Photo caption: Government officials in Tuvalu at the workshop.
Tuesday 9 September 2014, Secretariat of the Pacific Community (SPC), Suva, Fiji.?The small island state of Tuvalu imports about 4.5 million litres of fuel per year, the bulk of which is diesel fuel to generate electricity. This is about twice the volume imported in the mid-1990s and accounts for more than 20% of the total Tuvalu gross domestic product (GDP).
Therefore, there is a strong incentive to address petroleum consumption issues in all sectors of the economy and to devise appropriate policy responses to promote energy conservation. More importantly, the high reliance on petroleum for energy needs and the associated cost highlights the importance of introducing energy pricing templates and other instruments to reduce costs and inform policy decisions that will enhance conservation and end-use efficiency.
In partnership with the Government of Tuvalu, the Secretariat of the Pacific Community (SPC) Petroleum Advisory Service, conducted a petroleum industry review (PIR) and presented the PIR report recommendations to the government during its recent in-country mission.??The mission involved consultations with several industry stakeholders, including the private sector on the PIR recommendations and their implications. The team also assisted in the development of strategies and activities as part of an action plan to progress work toward achieving the agreed recommendations.
The PIR report covered a wide range of issues, including the need to update fuel pricing templates to inform existing price regulation, ensure fuel quality, and enforce accepted industry standards to safeguard public safety and avoid damage to the environment. The PIR recommendations detailed the preferred methodology for reviewing and updating the Tuvalu fuel pricing template as well as developing and introducing a new LPG (liquefied petroleum gas) pricing template.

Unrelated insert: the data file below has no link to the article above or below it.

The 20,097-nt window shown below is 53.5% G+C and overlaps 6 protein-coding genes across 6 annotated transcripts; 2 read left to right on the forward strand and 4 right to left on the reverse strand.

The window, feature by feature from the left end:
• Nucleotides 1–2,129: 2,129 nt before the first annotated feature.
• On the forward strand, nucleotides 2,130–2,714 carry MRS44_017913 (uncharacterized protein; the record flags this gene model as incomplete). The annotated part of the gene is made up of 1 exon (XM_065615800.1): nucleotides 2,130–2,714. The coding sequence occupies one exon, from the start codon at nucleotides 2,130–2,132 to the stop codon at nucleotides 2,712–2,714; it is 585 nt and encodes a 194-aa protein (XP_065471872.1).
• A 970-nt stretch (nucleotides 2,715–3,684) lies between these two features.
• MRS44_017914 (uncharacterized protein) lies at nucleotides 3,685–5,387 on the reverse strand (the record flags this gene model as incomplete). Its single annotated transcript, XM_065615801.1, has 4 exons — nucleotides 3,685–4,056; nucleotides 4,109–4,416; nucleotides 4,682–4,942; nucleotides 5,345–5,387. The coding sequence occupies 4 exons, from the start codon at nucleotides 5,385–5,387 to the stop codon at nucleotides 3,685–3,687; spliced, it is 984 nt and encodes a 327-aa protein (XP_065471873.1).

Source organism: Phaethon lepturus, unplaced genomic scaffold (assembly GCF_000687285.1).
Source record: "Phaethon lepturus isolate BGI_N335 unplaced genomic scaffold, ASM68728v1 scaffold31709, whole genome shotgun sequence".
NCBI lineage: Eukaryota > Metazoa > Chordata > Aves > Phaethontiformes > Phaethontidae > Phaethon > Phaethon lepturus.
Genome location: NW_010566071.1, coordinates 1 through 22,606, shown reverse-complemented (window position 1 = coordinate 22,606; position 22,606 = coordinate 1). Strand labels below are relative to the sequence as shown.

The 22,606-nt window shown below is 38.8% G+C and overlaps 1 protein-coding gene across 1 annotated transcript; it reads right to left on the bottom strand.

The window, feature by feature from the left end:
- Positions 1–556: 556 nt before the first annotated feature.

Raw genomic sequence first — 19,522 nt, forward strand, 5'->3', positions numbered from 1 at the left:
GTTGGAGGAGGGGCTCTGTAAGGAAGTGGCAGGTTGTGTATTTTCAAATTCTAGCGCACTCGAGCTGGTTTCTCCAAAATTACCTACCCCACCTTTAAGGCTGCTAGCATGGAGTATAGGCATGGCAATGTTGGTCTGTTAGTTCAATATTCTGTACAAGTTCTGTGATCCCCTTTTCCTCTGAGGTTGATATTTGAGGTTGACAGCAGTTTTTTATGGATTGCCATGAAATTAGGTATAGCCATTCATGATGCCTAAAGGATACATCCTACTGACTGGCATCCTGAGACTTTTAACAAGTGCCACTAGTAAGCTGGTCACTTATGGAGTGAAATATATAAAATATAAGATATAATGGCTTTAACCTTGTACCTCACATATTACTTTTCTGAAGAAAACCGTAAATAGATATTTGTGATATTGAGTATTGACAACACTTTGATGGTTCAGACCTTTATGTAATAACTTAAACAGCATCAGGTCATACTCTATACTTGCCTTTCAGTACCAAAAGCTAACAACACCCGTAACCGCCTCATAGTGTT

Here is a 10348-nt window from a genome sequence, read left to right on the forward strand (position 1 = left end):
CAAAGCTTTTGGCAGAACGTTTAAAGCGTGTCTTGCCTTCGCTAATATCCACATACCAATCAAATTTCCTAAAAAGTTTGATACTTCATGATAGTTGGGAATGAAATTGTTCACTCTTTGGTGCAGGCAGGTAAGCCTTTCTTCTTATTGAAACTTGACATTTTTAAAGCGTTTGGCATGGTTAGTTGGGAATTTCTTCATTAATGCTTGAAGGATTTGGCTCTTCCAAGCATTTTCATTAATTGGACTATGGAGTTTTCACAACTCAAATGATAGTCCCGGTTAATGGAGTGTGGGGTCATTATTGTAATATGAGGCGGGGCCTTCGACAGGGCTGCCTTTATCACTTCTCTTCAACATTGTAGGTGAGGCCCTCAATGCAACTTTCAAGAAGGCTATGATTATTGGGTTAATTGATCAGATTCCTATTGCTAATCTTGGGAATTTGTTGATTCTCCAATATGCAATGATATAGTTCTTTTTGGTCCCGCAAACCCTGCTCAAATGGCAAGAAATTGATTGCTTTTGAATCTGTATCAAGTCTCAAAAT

In opening remarks before a meeting between team members and government officials, Hon. Vete Palakua Sakaio, the Deputy Prime Minister and Minister for Public Utilities and Infrastructure, highlighted the risks and dangers faced by the Tuvalu petroleum sector, the importance of effectively addressing those issues and developing a framework to ensure the safety and economic livelihoods of the Tuvaluan people, as well as the need to actively protect the environment of the ecologically vulnerable islands of Tuvalu.
The team also met with the port authorities to plan a way to address petroleum-related safety issues in the wharf area, including effectively segregating and securing all imported flammable goods and clearing the area immediately adjacent to the bulk fuel terminal for safety reasons.